Objective: To study mass and mass distribution effect on function of below-knee prostheses. Design: Design modifications were done to produce proximal center of mass location versus distal center of mass location variations, and prosthesis weight was modified from 42% to 70% of normal limb weight. Work across joints of affected and unaffected extremities was compared to assess the ability of the prosthesis to substitute for function loss. Setting: University biomechanics laboratory. Participants: Fifteen volunteers with below-knee amputations, residual limb length greater than 8.3cm, but excluding Syme amputations. Interventions: Patients walked with all configurations at self-selected walking speeds and 120m/min. Main Outcome Measures: Self-selected walking speed and metabolic efficiency. Work across the joints of affected and unaffected sides was compared. Results: Proximal center of mass location produced a more efficient gait. Weight change from 42% to 70% of normal had no significant effect. Mechanical studies show that the prosthesis is a relatively poor substitute for the normal limb; most work is done by the nonamputated side. Particularly, the prosthesis failed to produce effective forward impulses on the body, resulting from push-off and deceleration of the swing leg. Conclusions: For a proximal center of mass, lightweight distal components (eg, feet) should be used; it is questionable whether further expenditure to develop ultralightweight prostheses would be cost effective for level walking.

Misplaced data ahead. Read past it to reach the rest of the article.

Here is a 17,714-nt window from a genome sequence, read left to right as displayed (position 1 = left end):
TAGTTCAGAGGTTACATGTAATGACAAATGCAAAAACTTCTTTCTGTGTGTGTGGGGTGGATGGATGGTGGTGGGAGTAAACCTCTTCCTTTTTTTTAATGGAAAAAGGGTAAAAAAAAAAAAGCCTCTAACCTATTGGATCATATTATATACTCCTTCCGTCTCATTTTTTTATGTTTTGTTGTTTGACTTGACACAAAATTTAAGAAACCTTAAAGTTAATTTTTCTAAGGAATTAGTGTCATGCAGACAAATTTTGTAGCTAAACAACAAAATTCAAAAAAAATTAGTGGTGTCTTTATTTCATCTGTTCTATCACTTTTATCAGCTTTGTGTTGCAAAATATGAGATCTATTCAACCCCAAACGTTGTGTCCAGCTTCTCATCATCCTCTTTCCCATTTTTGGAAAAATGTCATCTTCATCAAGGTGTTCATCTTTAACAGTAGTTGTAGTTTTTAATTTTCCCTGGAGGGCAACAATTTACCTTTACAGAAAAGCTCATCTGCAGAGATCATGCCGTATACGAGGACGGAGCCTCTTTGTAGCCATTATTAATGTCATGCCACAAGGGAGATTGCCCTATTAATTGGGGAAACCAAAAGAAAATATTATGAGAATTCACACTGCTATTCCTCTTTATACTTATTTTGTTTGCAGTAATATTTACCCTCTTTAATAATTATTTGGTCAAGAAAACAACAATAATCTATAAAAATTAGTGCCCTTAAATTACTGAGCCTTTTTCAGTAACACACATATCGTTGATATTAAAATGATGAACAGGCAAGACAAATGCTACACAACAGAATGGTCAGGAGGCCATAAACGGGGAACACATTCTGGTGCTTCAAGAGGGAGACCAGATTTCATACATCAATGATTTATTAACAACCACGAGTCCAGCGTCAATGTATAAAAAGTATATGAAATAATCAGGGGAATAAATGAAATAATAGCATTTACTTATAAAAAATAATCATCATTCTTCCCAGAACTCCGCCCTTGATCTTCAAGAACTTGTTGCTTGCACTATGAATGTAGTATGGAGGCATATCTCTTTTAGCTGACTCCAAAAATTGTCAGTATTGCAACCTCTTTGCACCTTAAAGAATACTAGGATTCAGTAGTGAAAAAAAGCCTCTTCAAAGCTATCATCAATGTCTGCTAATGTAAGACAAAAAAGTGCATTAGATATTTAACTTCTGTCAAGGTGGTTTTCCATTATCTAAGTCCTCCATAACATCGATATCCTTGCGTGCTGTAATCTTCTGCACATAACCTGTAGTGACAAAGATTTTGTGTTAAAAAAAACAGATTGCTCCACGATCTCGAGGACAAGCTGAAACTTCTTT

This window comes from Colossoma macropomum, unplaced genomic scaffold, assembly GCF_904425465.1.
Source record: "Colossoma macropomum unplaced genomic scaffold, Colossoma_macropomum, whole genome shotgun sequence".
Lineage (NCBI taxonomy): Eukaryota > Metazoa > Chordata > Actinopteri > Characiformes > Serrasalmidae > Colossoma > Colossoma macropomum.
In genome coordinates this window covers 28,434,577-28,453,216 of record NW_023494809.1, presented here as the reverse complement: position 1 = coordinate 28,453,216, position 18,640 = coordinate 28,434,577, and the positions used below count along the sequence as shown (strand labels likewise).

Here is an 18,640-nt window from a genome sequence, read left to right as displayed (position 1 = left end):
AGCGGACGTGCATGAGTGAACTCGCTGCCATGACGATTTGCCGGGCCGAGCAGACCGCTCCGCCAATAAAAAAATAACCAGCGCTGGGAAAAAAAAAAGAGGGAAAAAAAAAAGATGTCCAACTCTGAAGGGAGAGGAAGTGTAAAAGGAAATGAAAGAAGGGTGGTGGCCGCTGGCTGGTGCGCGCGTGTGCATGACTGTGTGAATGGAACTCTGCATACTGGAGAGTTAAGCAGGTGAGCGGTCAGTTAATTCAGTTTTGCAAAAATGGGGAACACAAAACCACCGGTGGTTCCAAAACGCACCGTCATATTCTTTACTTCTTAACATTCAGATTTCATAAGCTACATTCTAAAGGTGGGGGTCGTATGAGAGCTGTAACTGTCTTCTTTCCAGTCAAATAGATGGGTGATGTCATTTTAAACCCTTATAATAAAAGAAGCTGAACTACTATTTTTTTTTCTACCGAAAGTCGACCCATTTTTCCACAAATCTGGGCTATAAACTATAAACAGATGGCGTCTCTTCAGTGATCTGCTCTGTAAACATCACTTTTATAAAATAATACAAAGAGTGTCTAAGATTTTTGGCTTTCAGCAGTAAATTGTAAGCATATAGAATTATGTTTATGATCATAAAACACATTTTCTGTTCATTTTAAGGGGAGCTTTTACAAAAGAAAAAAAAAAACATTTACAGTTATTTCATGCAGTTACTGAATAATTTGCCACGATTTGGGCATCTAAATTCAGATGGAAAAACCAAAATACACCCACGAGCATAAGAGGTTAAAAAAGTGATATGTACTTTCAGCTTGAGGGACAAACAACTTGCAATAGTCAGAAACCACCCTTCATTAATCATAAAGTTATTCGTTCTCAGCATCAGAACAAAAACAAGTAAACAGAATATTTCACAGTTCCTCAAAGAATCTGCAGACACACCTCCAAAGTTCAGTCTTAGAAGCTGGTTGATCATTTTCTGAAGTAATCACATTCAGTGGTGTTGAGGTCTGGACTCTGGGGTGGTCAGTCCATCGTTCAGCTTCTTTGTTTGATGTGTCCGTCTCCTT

ASJC Scopus subject areas
- Physical Therapy, Sports Therapy and Rehabilitation